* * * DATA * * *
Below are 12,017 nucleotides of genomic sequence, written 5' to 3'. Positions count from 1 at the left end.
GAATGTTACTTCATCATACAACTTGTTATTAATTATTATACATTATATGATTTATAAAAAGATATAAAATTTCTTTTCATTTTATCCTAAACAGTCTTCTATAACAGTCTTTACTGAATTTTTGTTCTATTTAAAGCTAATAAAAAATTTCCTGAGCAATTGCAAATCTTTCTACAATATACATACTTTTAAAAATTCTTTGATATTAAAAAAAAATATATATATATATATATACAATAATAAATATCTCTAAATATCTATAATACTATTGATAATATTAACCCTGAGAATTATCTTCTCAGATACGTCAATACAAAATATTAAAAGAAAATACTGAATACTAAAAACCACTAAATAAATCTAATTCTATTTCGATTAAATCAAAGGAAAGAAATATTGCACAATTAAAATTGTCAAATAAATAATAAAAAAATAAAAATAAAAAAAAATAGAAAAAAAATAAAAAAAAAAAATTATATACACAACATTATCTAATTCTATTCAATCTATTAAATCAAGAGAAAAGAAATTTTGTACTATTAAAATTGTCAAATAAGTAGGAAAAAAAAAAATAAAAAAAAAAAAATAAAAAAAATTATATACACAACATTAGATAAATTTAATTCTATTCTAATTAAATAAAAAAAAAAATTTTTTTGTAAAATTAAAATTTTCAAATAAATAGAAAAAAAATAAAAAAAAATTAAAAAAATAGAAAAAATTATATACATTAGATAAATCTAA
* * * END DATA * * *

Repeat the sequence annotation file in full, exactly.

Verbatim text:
Below are 12,017 nucleotides of genomic sequence, written 5' to 3'. Positions count from 1 at the left end.
GAATGTTACTTCATCATACAACTTGTTATTAATTATTATACATTATATGATTTATAAAAAGATATAAAATTTCTTTTCATTTTATCCTAAACAGTCTTCTATAACAGTCTTTACTGAATTTTTGTTCTATTTAAAGCTAATAAAAAATTTCCTGAGCAATTGCAAATCTTTCTACAATATACATACTTTTAAAAATTCTTTGATATTAAAAAAAAATATATATATATATATATACAATAATAAATATCTCTAAATATCTATAATACTATTGATAATATTAACCCTGAGAATTATCTTCTCAGATACGTCAATACAAAATATTAAAAGAAAATACTGAATACTAAAAACCACTAAATAAATCTAATTCTATTTCGATTAAATCAAAGGAAAGAAATATTGCACAATTAAAATTGTCAAATAAATAATAAAAAAATAAAAATAAAAAAAAATAGAAAAAAAATAAAAAAAAAAAATTATATACACAACATTATCTAATTCTATTCAATCTATTAAATCAAGAGAAAAGAAATTTTGTACTATTAAAATTGTCAAATAAGTAGGAAAAAAAAAAATAAAAAAAAAAAAATAAAAAAAATTATATACACAACATTAGATAAATTTAATTCTATTCTAATTAAATAAAAAAAAAAATTTTTTTGTAAAATTAAAATTTTCAAATAAATAGAAAAAAAATAAAAAAAAATTAAAAAAATAGAAAAAATTATATACATTAGATAAATCTAA